Hello everyone, happy Friday!
For those of you who haven’t heard, the youngest T3 partner and contributor, Hannah, is getting married in just a few short weeks. Sharon has been busy, OK, busy is an understatement…she’s been kicking BUTT between gardening, sewing the wedding dress, gathering supplies for the big day, and on top of it all, she managed to make herself a fantastic dress to wear. The pattern is vintage reproduction from the 1920’s and she ordered it from the Australian website, Eva Dress (it’s this pattern, specifically, for those interested).
Like most things Sharon does, this dress goes above and beyond. The fabrics are from Stone Mountain & Daughter in Berkeley, California. The natural colored fabric is a 100% linen, and the blue is a 100% silk. The lace hanging from the jacket sleeves, jacket tie, and the dress neckline, is a phenomenal antique beaded lace that a dear customer donated to the Thimble (if you’re reading this, your lace is SO loved and inspired this whole dress!). Sharon painstakingly repaired the silk backing, re-sewed beads and worked to stabilize the lace to keep it from disintegrating further.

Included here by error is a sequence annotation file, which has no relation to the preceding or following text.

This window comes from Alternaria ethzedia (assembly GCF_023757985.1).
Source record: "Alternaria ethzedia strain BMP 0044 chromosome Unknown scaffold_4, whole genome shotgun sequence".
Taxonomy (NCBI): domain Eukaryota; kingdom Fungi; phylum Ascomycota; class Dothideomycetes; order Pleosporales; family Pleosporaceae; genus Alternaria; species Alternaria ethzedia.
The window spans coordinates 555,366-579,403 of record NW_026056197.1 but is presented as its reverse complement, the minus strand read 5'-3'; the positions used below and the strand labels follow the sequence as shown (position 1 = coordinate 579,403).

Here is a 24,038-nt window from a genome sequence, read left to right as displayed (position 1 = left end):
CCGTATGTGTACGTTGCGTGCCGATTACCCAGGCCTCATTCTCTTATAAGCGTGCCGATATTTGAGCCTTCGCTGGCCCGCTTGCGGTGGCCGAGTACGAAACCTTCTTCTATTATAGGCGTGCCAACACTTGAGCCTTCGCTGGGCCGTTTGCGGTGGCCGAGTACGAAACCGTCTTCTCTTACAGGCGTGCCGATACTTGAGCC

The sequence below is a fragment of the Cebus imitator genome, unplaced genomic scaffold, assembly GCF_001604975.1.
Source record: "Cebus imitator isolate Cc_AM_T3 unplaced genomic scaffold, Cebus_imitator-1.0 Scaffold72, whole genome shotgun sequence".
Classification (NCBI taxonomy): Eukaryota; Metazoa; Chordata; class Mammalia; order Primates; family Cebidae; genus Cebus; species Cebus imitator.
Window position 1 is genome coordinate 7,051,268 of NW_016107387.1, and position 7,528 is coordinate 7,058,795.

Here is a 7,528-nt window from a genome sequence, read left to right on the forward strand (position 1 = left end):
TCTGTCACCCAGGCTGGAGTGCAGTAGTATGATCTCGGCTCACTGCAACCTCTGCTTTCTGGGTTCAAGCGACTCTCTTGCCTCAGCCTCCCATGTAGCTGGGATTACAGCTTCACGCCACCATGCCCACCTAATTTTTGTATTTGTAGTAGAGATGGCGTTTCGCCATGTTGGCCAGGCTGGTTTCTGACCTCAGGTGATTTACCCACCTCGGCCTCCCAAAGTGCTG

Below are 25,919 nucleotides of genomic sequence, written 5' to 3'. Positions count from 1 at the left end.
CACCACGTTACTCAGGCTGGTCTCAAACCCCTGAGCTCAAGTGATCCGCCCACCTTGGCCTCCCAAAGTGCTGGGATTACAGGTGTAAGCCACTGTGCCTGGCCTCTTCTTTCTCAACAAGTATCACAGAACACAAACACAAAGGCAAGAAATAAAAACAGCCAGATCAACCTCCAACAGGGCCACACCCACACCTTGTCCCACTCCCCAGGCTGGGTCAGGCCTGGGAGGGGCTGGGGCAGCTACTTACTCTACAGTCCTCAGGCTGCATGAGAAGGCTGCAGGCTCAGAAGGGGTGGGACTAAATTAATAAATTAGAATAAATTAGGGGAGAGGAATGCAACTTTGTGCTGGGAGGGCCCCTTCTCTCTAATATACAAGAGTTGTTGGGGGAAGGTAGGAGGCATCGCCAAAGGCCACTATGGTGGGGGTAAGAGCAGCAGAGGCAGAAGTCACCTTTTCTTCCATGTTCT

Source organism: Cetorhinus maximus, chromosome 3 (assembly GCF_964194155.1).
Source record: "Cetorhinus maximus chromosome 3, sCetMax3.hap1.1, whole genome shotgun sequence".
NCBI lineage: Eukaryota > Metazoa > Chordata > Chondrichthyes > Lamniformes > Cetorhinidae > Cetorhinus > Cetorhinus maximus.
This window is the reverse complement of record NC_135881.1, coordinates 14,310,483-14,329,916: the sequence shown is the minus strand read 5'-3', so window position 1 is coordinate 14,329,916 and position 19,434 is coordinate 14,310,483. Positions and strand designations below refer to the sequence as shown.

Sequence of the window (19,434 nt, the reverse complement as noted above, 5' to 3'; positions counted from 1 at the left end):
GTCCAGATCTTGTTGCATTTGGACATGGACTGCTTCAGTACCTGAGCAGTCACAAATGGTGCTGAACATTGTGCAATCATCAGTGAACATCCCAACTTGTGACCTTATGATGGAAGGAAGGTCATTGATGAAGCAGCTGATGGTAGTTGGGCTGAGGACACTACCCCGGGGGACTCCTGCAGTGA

The pattern was incredibly simple, with just three pattern pieces for the dress. Sharon added darts at the bust and back to eliminate so much of the fullness that was typical of 1920s style. Slimming the silhouette of the dress definitely makes it feel more modern, and less costume-y, which is something Sharon was concerned about. She also added small lace motifs, that she salvaged from the same antique lace, to the belt and to the seamline where the silk ‘ruffle’ meets the rest of the dress.
The jacket body was sewn with the wrong side of the silk facing outward, because she didn’t want it to be so ‘shiny’, while the bottom band and front facing were made with the right sides out, to tie in the sheen that’s visible on the dress.
Coming soon: Hannah’s wedding dress! Have a lovely weekend, everyone.
Have you sewn with a pattern from the 1930’s or older? What was your experience with the pattern? Sharon would love to hear from you!